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Email Creative: Standing Out From the Crowd

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In this article, you'll learn...

  • Three ways your email messages can grab attention
  • Why less is more in email design

With email inboxes more crowded than ever, your message's successful arrival in the recipient's inbox is half the battle. Assuming you routinely have good deliverability, the second half of that battle is standing out from the crowd.

The majority of email users (more than 70% by some estimates) view the lineup of email messages in their inboxes via preview panes, so only a snapshot of each message is visible either on the right side or on the lower half of their screens. Checking email via a mobile device can be even more limiting, eliminating previews altogether.

Like it or not, that is the reality for email marketers today, which is why it's essential that your email messages not only pop and get straight to the point but also make a memorable entrance!

What follows are three tried and true creative tactics that'll always boost your message appeal. Although you may have seen these tactics applied to marketing and advertising in offline channels, they can have a greater impact online than offline—especially because of short attention spans and email's deliverability and rendering issues.

1. Compelling, Colorful Headlines


Compelling and colorful headlines stand out and are easily readable in preview panes. They immediately draw the reader to the main point of your message.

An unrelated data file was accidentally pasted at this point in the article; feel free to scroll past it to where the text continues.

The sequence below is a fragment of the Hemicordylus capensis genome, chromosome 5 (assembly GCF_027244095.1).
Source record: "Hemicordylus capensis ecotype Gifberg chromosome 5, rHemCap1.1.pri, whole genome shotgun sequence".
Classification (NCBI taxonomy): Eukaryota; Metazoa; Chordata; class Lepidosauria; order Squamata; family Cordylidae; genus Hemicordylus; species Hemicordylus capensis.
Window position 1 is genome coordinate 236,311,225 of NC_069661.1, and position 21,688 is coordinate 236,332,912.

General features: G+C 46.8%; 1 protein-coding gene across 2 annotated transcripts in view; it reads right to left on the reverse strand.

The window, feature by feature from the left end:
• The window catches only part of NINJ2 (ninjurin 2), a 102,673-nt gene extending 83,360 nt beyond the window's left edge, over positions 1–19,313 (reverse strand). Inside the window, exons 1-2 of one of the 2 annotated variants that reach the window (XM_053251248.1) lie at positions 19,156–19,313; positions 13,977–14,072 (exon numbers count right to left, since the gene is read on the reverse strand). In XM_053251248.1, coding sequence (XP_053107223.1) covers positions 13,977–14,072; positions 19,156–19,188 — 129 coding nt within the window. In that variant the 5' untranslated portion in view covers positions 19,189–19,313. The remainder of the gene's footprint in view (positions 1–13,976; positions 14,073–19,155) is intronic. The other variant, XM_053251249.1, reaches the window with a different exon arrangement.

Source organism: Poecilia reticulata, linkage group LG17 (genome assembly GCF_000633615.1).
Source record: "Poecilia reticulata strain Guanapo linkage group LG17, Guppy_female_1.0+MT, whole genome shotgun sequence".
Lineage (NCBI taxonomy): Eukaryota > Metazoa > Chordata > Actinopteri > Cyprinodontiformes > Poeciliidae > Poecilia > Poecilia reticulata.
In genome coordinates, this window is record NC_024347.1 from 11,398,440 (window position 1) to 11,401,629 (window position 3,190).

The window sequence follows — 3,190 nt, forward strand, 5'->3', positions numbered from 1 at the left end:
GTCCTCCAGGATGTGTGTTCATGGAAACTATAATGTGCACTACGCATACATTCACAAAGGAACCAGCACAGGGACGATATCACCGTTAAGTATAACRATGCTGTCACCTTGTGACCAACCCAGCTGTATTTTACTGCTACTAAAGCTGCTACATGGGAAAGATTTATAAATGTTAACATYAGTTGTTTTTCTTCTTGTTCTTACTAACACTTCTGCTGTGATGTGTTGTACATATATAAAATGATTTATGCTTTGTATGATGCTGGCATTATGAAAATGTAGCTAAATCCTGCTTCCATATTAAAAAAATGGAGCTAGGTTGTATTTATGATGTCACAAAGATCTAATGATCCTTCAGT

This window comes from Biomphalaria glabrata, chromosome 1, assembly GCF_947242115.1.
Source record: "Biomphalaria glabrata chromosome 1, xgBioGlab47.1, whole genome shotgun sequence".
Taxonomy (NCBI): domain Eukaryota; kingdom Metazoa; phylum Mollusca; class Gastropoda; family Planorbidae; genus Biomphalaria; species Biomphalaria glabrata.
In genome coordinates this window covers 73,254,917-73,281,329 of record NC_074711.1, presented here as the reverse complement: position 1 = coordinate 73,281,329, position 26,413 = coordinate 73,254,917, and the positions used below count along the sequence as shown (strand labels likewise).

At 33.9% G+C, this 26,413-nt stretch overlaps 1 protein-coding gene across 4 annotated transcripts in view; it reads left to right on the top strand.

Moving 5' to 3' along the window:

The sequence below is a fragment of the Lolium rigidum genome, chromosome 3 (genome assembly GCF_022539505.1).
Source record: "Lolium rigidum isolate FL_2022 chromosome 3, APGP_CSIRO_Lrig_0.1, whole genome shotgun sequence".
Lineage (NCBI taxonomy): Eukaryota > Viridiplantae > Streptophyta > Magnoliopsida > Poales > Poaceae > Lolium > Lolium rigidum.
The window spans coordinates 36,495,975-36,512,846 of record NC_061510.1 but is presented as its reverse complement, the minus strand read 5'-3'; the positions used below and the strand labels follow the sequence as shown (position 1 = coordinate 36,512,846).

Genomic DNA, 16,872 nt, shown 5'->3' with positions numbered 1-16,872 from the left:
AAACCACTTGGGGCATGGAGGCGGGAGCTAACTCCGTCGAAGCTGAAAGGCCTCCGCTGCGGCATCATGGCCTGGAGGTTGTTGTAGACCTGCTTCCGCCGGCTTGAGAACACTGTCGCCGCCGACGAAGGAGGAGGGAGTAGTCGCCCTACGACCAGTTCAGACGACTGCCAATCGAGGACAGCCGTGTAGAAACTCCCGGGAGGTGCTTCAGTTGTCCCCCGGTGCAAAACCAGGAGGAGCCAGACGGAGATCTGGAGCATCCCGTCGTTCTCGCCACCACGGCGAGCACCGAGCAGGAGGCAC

Don't rely solely on a graphic header, such as the one that may be topping your blog or site, to do the job of a headline; they're two different things. Though a graphic banner or "masthead" may be fine for e-newsletters, other marketing messages require more punch and relevancy. Each deserves a unique headline.

Take a look at the following example from restaurant group Bonefish Grill (which has a history of great email headlines, by the way). Notice the great headline copywriting and how each section of the message has a sub-headline to draw the reader in.

Tip: Headline fonts, sizes, and colors are routinely tested, but you don't need to go to such lengths if you simply follow the graphic standards of your brand and marketing communications. So, don't forget that headline, and try tying it into your message subject line, too.

2. Pictures, Please!

Eye-tracking lab studies measuring how people visually interact with email have proven that messages with images have higher readability than those without.

Although including a picture of a product is an obvious tactic to increase advertising effectiveness, much email marketing is not product or retail oriented; it's service or content oriented. Finding relevant photos and images for those types of messages is just as important as it is for messages sent by clothing and furniture retailers, whose catalog-spread-style emails and sites consist largely of images.

See how much more interesting this B2B email for phone conference services looks with images vs. how it would have looked with text alone:

 

Tip: Include at least one image in every promotional email. Photos are ideal, but even illustrations, cartoons, caricatures, logos, and icons are effective. Experiment with different percentages of copy vs. graphic. Editorial-style emails are usually heavier on copy than graphics, but you might find that a highly compelling photo with a strong headline and short intro paragraph works as well as (or better) than your meatier messages.

3. Less Is So Much More

For effective email creative, simplicity rules. Too many marketing emails err using up all the "white space" in their designs.

Don't feel compelled to fill every pixel with color or content. Give your readers' eyes a rest, and remember that a few bold elements can draw more curiosity (and more eyes) than many detailed ones.

Just try this J. Crew email on for size to see what I mean:

 

* * *

We approach email with an incredibly short attention span, sizing up whether to open and act on messages in near sub-second timeframes. So for your email marketing, let clean, clear, simple, and to-the-point rule your design. Show as well as tell, and don't tell just in one way: Use subject lines, headlines, subheads, and message copy to tell, and tell again.